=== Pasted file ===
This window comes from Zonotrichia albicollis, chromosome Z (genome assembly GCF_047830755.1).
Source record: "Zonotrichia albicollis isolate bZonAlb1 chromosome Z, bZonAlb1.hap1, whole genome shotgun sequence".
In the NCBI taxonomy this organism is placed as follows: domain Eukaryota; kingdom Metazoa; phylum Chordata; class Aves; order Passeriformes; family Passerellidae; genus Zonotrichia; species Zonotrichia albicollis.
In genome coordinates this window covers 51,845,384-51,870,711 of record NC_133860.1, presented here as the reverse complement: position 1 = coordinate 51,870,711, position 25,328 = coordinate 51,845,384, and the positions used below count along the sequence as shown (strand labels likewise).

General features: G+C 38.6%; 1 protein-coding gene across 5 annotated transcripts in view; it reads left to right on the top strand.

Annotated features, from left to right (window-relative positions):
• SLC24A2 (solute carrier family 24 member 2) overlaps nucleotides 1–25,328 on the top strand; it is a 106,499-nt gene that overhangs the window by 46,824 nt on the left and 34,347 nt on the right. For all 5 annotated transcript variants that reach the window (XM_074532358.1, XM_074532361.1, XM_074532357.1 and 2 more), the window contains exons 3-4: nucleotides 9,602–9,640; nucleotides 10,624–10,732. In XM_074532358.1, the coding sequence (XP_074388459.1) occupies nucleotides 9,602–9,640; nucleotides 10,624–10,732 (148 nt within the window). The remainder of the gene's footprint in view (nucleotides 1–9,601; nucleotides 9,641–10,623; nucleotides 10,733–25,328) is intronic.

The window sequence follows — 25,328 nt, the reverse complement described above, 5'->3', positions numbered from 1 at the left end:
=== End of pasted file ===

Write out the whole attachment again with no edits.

This window comes from Zonotrichia albicollis, chromosome Z (genome assembly GCF_047830755.1).
Source record: "Zonotrichia albicollis isolate bZonAlb1 chromosome Z, bZonAlb1.hap1, whole genome shotgun sequence".
In the NCBI taxonomy this organism is placed as follows: domain Eukaryota; kingdom Metazoa; phylum Chordata; class Aves; order Passeriformes; family Passerellidae; genus Zonotrichia; species Zonotrichia albicollis.
In genome coordinates this window covers 51,845,384-51,870,711 of record NC_133860.1, presented here as the reverse complement: position 1 = coordinate 51,870,711, position 25,328 = coordinate 51,845,384, and the positions used below count along the sequence as shown (strand labels likewise).

General features: G+C 38.6%; 1 protein-coding gene across 5 annotated transcripts in view; it reads left to right on the top strand.

Annotated features, from left to right (window-relative positions):
• SLC24A2 (solute carrier family 24 member 2) overlaps nucleotides 1–25,328 on the top strand; it is a 106,499-nt gene that overhangs the window by 46,824 nt on the left and 34,347 nt on the right. For all 5 annotated transcript variants that reach the window (XM_074532358.1, XM_074532361.1, XM_074532357.1 and 2 more), the window contains exons 3-4: nucleotides 9,602–9,640; nucleotides 10,624–10,732. In XM_074532358.1, the coding sequence (XP_074388459.1) occupies nucleotides 9,602–9,640; nucleotides 10,624–10,732 (148 nt within the window). The remainder of the gene's footprint in view (nucleotides 1–9,601; nucleotides 9,641–10,623; nucleotides 10,733–25,328) is intronic.

The window sequence follows — 25,328 nt, the reverse complement described above, 5'->3', positions numbered from 1 at the left end: